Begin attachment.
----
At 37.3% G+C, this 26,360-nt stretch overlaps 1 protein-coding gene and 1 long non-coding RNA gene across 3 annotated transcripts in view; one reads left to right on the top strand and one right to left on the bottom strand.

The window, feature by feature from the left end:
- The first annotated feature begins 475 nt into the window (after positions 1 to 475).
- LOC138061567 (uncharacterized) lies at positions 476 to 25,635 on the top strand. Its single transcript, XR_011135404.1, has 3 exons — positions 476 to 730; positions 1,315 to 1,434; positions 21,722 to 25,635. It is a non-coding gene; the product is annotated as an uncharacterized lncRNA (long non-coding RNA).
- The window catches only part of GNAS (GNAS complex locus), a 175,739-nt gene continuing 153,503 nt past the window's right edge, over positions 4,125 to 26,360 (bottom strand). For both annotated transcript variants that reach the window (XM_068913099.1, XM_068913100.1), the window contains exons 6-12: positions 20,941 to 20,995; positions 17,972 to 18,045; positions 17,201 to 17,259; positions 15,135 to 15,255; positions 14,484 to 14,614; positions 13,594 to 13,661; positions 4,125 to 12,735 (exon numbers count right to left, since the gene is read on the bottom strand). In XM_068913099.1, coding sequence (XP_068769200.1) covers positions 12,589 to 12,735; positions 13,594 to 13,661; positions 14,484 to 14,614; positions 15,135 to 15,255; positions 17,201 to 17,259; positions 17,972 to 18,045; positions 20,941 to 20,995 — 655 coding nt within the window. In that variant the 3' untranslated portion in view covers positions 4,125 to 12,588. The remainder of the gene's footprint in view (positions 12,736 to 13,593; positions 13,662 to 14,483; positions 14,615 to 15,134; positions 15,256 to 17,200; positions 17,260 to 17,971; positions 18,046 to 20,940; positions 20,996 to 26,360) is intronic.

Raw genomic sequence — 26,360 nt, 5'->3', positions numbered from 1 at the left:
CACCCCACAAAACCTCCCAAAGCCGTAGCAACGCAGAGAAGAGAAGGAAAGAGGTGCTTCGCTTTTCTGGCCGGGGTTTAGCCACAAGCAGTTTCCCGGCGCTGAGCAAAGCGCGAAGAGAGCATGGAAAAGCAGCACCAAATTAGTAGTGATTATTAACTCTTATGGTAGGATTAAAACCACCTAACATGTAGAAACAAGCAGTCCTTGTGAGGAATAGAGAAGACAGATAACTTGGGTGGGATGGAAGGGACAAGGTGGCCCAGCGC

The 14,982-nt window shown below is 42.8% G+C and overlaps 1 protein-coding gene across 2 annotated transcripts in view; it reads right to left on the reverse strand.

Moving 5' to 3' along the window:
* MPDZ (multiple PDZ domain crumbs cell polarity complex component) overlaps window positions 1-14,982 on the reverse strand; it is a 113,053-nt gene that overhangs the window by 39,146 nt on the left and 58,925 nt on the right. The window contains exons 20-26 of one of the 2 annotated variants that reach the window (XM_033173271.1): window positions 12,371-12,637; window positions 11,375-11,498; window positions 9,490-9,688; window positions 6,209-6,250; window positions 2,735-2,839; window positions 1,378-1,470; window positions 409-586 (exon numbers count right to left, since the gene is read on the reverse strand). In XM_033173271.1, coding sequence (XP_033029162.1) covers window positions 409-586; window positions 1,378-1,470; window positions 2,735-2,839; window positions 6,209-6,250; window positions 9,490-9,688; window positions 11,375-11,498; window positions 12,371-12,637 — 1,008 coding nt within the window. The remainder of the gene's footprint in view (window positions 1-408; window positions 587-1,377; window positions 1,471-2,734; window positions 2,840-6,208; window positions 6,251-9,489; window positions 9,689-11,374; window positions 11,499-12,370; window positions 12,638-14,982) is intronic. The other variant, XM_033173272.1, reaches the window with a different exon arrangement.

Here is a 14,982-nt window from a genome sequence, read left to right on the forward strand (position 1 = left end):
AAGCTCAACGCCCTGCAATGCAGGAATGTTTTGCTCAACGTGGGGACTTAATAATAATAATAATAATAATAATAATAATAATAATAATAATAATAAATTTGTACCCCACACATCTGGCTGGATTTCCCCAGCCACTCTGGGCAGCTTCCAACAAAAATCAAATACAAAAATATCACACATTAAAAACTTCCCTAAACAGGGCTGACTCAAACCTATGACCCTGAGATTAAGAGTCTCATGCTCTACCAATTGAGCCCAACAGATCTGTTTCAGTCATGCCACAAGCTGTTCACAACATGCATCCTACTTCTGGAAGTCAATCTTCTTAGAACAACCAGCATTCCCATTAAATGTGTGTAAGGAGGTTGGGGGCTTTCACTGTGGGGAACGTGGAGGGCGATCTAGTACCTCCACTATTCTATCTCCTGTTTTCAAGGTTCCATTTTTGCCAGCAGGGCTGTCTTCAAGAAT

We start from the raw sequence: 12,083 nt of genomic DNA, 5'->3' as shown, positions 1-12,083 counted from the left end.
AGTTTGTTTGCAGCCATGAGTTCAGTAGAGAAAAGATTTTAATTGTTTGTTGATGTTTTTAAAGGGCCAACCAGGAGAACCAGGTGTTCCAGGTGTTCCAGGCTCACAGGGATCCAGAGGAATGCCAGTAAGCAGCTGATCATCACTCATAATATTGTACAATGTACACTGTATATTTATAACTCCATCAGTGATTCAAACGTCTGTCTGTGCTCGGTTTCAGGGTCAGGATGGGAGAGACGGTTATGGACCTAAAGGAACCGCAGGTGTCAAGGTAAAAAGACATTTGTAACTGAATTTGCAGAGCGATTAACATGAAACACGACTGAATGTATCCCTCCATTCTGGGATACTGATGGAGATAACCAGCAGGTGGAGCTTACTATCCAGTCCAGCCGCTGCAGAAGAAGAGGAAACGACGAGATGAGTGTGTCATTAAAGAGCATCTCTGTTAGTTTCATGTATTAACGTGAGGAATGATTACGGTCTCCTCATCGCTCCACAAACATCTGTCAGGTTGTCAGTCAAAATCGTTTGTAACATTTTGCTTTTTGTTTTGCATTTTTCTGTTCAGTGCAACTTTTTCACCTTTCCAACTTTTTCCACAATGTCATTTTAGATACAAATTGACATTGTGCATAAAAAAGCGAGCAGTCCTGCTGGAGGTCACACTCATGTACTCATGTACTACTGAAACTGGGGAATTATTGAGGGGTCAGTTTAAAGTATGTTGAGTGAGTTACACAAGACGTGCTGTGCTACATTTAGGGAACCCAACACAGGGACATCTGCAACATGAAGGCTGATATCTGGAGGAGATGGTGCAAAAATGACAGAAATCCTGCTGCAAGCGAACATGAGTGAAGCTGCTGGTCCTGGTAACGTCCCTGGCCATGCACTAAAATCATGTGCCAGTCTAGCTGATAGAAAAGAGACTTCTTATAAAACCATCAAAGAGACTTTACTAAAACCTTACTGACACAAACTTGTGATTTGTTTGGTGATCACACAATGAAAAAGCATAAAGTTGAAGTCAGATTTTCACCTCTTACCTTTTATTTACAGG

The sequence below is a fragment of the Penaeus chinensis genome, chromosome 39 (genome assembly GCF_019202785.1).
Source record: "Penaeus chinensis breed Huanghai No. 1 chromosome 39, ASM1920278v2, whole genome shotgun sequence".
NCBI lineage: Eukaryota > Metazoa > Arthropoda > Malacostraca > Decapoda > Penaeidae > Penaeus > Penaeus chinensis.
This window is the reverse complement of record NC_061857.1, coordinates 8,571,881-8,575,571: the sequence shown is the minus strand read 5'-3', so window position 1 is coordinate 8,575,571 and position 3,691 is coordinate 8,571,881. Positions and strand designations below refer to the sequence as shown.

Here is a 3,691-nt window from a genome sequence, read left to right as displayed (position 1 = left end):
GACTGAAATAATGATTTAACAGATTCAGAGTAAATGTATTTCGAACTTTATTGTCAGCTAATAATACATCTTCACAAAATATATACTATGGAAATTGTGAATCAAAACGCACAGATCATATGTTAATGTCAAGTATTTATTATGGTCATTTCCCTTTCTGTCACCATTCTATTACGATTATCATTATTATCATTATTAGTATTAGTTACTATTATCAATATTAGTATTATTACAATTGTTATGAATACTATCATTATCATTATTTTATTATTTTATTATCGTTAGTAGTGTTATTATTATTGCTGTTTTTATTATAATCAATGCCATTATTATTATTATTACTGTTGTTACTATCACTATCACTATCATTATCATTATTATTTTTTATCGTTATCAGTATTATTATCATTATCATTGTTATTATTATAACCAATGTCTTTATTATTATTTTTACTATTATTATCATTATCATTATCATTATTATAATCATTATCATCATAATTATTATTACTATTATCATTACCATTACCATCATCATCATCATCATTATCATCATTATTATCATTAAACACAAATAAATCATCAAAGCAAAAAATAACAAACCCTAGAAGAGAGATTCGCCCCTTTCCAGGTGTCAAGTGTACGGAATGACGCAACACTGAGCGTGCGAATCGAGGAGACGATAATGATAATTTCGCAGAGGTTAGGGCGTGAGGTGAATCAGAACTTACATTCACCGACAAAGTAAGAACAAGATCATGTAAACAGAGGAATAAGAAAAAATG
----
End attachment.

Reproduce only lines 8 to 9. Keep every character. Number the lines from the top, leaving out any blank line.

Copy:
The 14,982-nt window shown below is 42.8% G+C and overlaps 1 protein-coding gene across 2 annotated transcripts in view; it reads right to left on the reverse strand.

Moving 5' to 3' along the window: